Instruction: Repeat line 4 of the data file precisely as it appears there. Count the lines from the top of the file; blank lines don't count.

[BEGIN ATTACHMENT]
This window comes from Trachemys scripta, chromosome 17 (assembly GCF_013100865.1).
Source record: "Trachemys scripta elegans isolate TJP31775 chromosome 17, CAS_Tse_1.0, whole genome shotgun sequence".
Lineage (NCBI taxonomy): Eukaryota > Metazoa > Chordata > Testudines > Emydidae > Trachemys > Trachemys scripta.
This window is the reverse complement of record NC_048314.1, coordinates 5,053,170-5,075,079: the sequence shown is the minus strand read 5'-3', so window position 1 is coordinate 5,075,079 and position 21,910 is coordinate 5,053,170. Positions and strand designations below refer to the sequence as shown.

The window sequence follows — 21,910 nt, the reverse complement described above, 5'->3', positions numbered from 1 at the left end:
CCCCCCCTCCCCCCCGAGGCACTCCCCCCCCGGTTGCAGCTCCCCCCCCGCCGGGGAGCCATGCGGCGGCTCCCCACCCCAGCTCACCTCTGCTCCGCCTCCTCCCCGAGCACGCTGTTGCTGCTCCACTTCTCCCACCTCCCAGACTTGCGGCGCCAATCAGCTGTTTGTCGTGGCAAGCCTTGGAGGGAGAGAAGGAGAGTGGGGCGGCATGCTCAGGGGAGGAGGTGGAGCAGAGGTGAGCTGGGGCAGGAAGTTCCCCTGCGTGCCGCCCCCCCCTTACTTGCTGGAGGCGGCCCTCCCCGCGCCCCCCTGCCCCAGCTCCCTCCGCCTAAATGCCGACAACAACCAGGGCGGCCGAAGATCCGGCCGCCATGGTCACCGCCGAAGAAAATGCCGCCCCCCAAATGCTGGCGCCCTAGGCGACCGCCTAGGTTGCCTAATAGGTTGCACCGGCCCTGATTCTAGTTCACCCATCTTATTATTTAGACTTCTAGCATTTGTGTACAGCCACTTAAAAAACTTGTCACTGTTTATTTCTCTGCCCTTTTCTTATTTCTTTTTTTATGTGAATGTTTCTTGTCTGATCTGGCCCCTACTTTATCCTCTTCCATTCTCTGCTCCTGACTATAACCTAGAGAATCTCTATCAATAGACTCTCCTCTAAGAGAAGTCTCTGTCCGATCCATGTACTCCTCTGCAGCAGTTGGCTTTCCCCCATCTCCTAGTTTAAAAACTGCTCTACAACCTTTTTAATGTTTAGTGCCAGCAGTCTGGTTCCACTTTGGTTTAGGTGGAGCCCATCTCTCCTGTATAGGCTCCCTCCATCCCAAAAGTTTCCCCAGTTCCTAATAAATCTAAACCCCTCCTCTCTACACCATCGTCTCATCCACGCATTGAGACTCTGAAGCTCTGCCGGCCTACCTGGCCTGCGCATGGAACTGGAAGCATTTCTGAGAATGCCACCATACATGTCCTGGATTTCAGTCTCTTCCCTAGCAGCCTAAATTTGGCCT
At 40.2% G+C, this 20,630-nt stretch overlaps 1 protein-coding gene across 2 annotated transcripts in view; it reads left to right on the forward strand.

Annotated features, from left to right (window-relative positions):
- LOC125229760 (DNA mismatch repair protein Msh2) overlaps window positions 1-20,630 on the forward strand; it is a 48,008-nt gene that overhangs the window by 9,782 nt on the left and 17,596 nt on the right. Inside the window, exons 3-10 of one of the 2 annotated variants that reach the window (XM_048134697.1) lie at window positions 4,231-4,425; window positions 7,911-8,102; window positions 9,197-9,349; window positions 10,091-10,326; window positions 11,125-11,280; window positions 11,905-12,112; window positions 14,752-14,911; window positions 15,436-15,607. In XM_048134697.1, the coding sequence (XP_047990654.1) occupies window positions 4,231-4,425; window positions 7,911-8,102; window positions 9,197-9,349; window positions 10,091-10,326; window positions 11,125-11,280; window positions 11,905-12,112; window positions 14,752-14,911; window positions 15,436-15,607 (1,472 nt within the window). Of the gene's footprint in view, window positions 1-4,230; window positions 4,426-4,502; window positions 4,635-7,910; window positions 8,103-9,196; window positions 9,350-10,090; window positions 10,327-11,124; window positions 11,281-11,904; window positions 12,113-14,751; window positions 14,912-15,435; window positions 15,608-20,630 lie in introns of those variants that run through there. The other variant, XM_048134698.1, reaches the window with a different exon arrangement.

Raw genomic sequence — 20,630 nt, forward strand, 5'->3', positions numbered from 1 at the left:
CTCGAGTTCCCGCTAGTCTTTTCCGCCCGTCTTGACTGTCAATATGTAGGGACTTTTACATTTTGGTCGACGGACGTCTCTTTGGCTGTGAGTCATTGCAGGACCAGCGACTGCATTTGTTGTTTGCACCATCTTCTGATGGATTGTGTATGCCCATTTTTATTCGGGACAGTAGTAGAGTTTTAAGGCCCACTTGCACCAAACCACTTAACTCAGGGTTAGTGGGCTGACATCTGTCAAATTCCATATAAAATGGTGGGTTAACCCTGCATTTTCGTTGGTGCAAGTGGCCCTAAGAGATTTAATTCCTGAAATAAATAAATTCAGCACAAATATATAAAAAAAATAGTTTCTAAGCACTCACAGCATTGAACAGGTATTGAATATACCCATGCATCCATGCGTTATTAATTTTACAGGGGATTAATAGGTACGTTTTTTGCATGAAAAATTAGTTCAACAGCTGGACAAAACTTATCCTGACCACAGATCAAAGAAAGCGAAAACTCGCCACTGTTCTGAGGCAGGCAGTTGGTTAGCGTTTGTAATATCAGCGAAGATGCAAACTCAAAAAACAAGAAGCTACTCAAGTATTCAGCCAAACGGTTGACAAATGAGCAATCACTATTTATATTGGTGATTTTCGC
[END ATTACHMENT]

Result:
This window is the reverse complement of record NC_048314.1, coordinates 5,053,170-5,075,079: the sequence shown is the minus strand read 5'-3', so window position 1 is coordinate 5,075,079 and position 21,910 is coordinate 5,053,170. Positions and strand designations below refer to the sequence as shown.